we're triumphant, it's the american century, let's more or less enjoy it. president bush, w. bush, said god has endowed the united states with a mission to be the leader, and history has commissioned america to be the leaders. there was this grandiose notion about ourselves. i think we need a real effort at public education about the world. then obviously we need to address some of the fundamentals of our economic difficulties. if we do these things, we will be in a position to be more influential worldwide, provided we have a intelligent foreign policy, and that is the third thing we need. one that looks beyond the immediate crisis, not just iran tomorrow and maybe a new war, but how do we shape a world in which we can no longer be paramount, where there's china,
europe that needs revitalization, how do we apply ourselves to that task. >> when we had a bipolar world, that was the flash point we worried about. we now have as you're describing a multipolar world and we talk about it in economics a lot. where are the places where you see potential for military flashpoints going forward if the trends oar talking about continue? >> the one i mentioned is the most obvious. iran could happen between now and election day, and perhaps in the last three weeks of elections, because at that moment if something happens, public opinion will probably support military action initially. it won't be usual december or january that the negative consequences will be able to set in for everybody. we and the rest of the world also because of the economic implications, but in terms of flash points, beyond that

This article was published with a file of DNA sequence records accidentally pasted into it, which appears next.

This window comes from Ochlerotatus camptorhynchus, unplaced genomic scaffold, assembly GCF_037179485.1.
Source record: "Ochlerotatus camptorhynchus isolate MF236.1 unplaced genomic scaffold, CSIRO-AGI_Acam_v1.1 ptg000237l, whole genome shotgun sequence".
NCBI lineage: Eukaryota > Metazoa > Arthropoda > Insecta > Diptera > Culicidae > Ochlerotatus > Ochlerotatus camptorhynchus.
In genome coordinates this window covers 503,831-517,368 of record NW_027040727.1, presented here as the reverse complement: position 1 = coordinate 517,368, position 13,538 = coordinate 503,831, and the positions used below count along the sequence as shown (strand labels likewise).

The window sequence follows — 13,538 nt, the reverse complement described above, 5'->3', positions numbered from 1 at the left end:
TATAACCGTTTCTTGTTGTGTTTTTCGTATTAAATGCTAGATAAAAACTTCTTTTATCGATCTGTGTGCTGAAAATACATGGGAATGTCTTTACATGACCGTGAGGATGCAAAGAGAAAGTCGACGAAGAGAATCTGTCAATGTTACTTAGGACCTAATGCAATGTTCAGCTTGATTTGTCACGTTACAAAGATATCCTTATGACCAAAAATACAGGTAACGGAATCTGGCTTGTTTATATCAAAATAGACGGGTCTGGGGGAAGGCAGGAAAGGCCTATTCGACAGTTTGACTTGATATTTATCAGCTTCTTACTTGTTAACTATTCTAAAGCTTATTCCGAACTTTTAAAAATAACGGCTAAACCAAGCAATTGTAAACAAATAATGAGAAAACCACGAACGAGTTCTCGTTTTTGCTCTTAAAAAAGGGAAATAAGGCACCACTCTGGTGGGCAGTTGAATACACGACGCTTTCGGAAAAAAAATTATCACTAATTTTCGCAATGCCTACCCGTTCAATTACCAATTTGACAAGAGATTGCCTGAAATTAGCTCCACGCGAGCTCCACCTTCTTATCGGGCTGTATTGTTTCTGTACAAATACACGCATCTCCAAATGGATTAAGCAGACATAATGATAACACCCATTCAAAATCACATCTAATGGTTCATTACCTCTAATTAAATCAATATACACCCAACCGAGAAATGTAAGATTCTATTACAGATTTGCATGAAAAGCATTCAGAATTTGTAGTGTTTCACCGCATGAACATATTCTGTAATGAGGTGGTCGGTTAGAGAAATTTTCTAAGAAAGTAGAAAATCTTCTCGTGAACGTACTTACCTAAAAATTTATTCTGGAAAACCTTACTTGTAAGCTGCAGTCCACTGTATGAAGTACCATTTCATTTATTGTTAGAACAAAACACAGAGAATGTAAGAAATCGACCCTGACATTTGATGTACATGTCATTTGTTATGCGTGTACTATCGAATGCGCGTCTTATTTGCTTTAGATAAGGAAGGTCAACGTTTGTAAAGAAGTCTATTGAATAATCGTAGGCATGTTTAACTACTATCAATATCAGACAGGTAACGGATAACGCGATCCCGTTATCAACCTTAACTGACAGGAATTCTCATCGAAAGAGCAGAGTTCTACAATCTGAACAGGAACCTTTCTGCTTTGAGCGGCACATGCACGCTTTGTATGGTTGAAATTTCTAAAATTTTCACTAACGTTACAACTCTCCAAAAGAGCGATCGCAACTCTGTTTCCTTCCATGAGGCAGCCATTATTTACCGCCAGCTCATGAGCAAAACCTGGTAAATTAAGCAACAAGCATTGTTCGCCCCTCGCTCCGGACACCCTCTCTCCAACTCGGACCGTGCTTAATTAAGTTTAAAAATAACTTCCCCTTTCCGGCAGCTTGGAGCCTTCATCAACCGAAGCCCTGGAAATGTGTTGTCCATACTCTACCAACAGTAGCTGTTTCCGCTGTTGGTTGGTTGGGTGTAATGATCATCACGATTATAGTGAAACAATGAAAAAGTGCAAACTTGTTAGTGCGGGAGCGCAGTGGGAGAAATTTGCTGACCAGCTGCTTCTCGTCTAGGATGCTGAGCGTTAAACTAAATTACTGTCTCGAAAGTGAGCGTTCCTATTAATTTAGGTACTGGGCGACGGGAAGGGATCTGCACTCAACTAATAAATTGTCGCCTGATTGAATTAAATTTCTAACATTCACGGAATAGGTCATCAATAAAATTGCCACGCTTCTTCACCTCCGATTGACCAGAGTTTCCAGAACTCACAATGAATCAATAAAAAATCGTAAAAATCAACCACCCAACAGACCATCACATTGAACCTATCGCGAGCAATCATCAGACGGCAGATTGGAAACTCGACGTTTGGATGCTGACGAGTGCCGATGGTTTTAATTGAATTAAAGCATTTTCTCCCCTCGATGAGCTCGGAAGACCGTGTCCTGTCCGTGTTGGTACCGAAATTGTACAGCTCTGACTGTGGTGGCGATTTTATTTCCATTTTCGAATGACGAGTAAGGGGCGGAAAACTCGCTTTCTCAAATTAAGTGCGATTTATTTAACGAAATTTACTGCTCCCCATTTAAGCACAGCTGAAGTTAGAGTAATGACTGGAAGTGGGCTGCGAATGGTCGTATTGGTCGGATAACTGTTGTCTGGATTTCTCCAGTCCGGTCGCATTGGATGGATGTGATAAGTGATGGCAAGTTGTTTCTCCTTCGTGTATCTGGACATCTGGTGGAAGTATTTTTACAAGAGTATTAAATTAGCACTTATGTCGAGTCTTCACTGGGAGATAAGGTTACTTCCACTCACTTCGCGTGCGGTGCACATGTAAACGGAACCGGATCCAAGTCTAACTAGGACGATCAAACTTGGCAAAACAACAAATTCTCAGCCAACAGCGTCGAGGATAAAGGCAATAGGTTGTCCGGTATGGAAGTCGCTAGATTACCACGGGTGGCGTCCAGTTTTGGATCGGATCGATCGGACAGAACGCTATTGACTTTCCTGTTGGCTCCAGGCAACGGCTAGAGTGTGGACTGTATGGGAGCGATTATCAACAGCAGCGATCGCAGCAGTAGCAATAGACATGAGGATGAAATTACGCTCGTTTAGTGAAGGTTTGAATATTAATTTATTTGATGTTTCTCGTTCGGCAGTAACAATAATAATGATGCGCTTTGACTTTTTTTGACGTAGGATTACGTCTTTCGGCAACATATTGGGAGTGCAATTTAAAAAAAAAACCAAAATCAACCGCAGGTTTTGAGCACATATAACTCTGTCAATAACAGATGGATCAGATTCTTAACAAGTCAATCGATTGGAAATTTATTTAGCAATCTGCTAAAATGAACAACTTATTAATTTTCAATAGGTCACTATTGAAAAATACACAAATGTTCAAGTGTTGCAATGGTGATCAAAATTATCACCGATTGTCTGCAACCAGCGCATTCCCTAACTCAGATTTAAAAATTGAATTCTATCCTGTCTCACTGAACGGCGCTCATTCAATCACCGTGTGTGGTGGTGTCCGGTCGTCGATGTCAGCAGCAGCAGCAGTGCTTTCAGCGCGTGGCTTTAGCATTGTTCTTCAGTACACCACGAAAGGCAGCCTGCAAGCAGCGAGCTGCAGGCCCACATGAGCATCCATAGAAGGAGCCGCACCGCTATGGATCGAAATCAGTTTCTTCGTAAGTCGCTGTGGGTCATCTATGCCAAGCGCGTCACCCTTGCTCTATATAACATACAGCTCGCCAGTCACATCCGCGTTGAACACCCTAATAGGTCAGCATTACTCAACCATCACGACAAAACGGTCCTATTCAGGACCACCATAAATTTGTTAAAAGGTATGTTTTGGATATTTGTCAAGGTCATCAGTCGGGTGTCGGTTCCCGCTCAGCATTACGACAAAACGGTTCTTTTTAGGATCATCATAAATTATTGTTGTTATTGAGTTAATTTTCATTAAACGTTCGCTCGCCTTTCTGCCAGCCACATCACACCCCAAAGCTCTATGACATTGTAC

immediate one, if american declines, it's going to be essentially on sort of the borderlines between the major powers. it will be on the one hand georgia in the caucasus, north korea, pakistan, afghanistan, and one can have a list of these. but the more important point is there will be a general degradation of confidence, stability and maybe some of our existing alliances will become frayed. this is why an energized intelligent america, and i emphasize intelligent, is so much needed. >> david? >> i was struck by listening to dr. brzezinski. the same words could be taken from a campaign speech by newt gingrich or mitt romney. their critique of this president is that he is allowi inin ininge
in american power and fraying of system order, so i want to ask you directly, in this political year, do you think that what's in your book is -- could be best used and implemented by obama or by these republican critics? >> i have no doubt that it is obama, because obama -- and i have said this publicly before -- impressed me from the very beginning by the fact that he seems to understand what's new about the 21st century, and what's new about the much more complex difficult role that america has to play in that century. i don't feel that his critics don't understand these issues. they just operate with slogans and democrat gogry, and with a great deal of extremism in their views and willingness to go to more wars. look at the totally casual way